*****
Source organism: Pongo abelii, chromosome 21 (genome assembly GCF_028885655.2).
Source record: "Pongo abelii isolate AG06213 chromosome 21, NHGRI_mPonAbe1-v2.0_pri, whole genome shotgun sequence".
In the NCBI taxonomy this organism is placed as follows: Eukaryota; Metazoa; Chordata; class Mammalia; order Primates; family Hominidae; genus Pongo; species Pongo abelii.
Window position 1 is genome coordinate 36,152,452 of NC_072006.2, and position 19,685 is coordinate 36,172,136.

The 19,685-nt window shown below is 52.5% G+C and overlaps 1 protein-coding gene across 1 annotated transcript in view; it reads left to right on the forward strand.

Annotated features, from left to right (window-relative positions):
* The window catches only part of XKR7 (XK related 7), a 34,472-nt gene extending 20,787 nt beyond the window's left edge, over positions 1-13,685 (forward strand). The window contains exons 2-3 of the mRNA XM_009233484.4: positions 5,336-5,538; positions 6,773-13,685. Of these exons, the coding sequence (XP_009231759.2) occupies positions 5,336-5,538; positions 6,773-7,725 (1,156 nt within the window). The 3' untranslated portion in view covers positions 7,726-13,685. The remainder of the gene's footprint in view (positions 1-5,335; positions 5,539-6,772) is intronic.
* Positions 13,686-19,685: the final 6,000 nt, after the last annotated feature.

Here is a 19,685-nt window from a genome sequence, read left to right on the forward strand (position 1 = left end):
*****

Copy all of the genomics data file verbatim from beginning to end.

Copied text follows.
Source organism: Pongo abelii, chromosome 21 (genome assembly GCF_028885655.2).
Source record: "Pongo abelii isolate AG06213 chromosome 21, NHGRI_mPonAbe1-v2.0_pri, whole genome shotgun sequence".
In the NCBI taxonomy this organism is placed as follows: Eukaryota; Metazoa; Chordata; class Mammalia; order Primates; family Hominidae; genus Pongo; species Pongo abelii.
Window position 1 is genome coordinate 36,152,452 of NC_072006.2, and position 19,685 is coordinate 36,172,136.

The 19,685-nt window shown below is 52.5% G+C and overlaps 1 protein-coding gene across 1 annotated transcript in view; it reads left to right on the forward strand.

Annotated features, from left to right (window-relative positions):
* The window catches only part of XKR7 (XK related 7), a 34,472-nt gene extending 20,787 nt beyond the window's left edge, over positions 1-13,685 (forward strand). The window contains exons 2-3 of the mRNA XM_009233484.4: positions 5,336-5,538; positions 6,773-13,685. Of these exons, the coding sequence (XP_009231759.2) occupies positions 5,336-5,538; positions 6,773-7,725 (1,156 nt within the window). The 3' untranslated portion in view covers positions 7,726-13,685. The remainder of the gene's footprint in view (positions 1-5,335; positions 5,539-6,772) is intronic.
* Positions 13,686-19,685: the final 6,000 nt, after the last annotated feature.

Here is a 19,685-nt window from a genome sequence, read left to right on the forward strand (position 1 = left end):